Stop & Shop is working toward becoming a zero-waste supermarket chain and much of that waste reduction happens at its mammoth central distribution warehouse north of Fall River.
A modest portion of the 1-million-square-foot facility is dedicated to recycling, repurposing and converting inedible food to energy and compost. Trucks returning from deliveries to the 210 stores in Connecticut, Massachusetts and Rhode Island bring back recyclables such as cardboard and plastic bags. The trucks also carry other materials diverted from the waste stream. Pallets and crates are collected and shipped back to food companies. Wax-coated cardboard boxes are sent to India, where the wax is removed and made into candles. Buckets and pill bottles from in-store pharmacies are emptied and recycled.
“We’re putting everything back in our trucks, which are coming here anyway. So we are not adding to our carbon footprint,” said Roger Beliveau, manager of distribution services at Stop & Shop.
Meat is frozen on its expiration date and donated to food pantries through a program called Meat the Needs.
Most of the remaining edible food is collected by food banks, such as the Rhode Island Food Bank and the Greater Boston Food Bank. Stop & Shop is the largest food donor to both organizations.
About 100 tons of inedible food and organic material, such as expired yogurt, eggs and flowers, make its way to the Green Energy Facility daily. The 24/7 anaerobic digester and power plant is fed with these past-due items, much of them still in their packaging.
Nothing is wasted. A large screw press shreds and spins the material removing plastic, any other inorganic packaging, rinds and seeds. This stringy residue is collected and shipped to a commercial compost facility, where it’s mixed with organic material and eventually transformed into a soil amendment.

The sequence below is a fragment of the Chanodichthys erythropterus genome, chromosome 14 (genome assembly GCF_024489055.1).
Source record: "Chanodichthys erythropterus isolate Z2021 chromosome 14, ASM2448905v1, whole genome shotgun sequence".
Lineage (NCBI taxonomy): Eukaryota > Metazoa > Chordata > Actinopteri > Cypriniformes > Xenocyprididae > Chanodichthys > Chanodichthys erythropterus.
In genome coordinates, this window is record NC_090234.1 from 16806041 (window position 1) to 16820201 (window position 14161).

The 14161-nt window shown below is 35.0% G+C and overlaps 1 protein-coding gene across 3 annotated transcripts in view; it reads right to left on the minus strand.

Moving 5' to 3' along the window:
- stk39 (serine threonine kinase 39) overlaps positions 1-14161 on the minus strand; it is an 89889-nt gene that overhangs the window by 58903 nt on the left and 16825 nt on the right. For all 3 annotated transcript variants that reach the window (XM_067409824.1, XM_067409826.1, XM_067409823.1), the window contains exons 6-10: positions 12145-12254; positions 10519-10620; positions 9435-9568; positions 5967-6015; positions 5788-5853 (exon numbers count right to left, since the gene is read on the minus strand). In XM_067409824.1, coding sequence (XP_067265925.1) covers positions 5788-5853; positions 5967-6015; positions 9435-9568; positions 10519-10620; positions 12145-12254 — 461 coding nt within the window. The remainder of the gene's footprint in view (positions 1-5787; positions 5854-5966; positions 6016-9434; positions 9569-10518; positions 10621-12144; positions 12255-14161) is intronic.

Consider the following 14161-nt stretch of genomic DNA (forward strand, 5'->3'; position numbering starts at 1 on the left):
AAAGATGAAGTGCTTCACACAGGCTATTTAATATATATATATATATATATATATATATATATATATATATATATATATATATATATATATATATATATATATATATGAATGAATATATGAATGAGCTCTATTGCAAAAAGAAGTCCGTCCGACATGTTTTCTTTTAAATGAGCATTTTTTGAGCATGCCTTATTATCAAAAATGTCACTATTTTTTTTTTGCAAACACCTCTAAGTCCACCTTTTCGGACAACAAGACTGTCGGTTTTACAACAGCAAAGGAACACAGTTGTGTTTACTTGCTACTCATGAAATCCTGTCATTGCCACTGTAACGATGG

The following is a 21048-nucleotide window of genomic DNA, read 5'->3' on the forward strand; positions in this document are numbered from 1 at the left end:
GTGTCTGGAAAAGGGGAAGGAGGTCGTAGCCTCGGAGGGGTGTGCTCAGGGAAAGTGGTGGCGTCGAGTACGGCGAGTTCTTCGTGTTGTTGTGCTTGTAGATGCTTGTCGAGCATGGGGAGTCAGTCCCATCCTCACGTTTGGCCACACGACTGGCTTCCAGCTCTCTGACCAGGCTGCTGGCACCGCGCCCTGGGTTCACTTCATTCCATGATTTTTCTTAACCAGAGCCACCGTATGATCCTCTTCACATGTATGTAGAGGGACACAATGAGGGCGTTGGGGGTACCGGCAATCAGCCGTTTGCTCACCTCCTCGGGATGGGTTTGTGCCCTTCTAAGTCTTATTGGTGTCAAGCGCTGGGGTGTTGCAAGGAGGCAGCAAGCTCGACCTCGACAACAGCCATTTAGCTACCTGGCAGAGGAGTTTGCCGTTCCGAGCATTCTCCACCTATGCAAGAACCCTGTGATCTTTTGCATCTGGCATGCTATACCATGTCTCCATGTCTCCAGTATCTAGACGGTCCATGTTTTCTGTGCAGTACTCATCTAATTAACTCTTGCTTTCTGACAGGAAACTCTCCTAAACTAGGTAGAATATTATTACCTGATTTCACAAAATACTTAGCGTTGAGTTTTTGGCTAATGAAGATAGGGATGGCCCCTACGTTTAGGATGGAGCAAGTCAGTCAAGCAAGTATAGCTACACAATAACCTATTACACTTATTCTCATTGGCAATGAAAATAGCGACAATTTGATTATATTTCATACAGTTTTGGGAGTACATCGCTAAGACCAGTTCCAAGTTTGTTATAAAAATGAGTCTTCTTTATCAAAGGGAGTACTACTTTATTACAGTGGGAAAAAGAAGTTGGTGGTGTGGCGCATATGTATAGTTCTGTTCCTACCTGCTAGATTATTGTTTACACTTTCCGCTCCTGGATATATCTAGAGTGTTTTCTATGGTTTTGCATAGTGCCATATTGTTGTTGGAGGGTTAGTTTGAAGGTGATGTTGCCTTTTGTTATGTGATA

No outside water is added to the operation. The liquid taken from the screw press is recirculated for heating and eventually ends up in a 100,000-gallon holding tank. The tank delivers a slow but steadying slurry to a 1.2-million-gallon anaerobic digester. The giant enclosed pool of bacteria releases gases that are burned in a 1.1-megawatt generator. The power is fed into the electric grid and equals 40 percent of the energy used at the distribution center.
Managed by the Concord, Mass., company Divert, the operation must run nonstop to stay in balance and maintain its energy output. A science laboratory continuously monitors and tests the gas and slurry to ensure that the fuel mixture is ideal. An organic compost is the final byproduct. The compost is collected and used by a landscaping company in Tiverton, R.I.
The Green Energy Facility opened in April 2016. Stop & Shop won’t say how much the separating equipment, anaerobic digester and generator cost but company officials expect to break even on their investment soon.
Beliveau said the benefit is immeasurable. “The payoff is you don’t put a price on the environment,” he said.
The original article can be found at ecoRInews.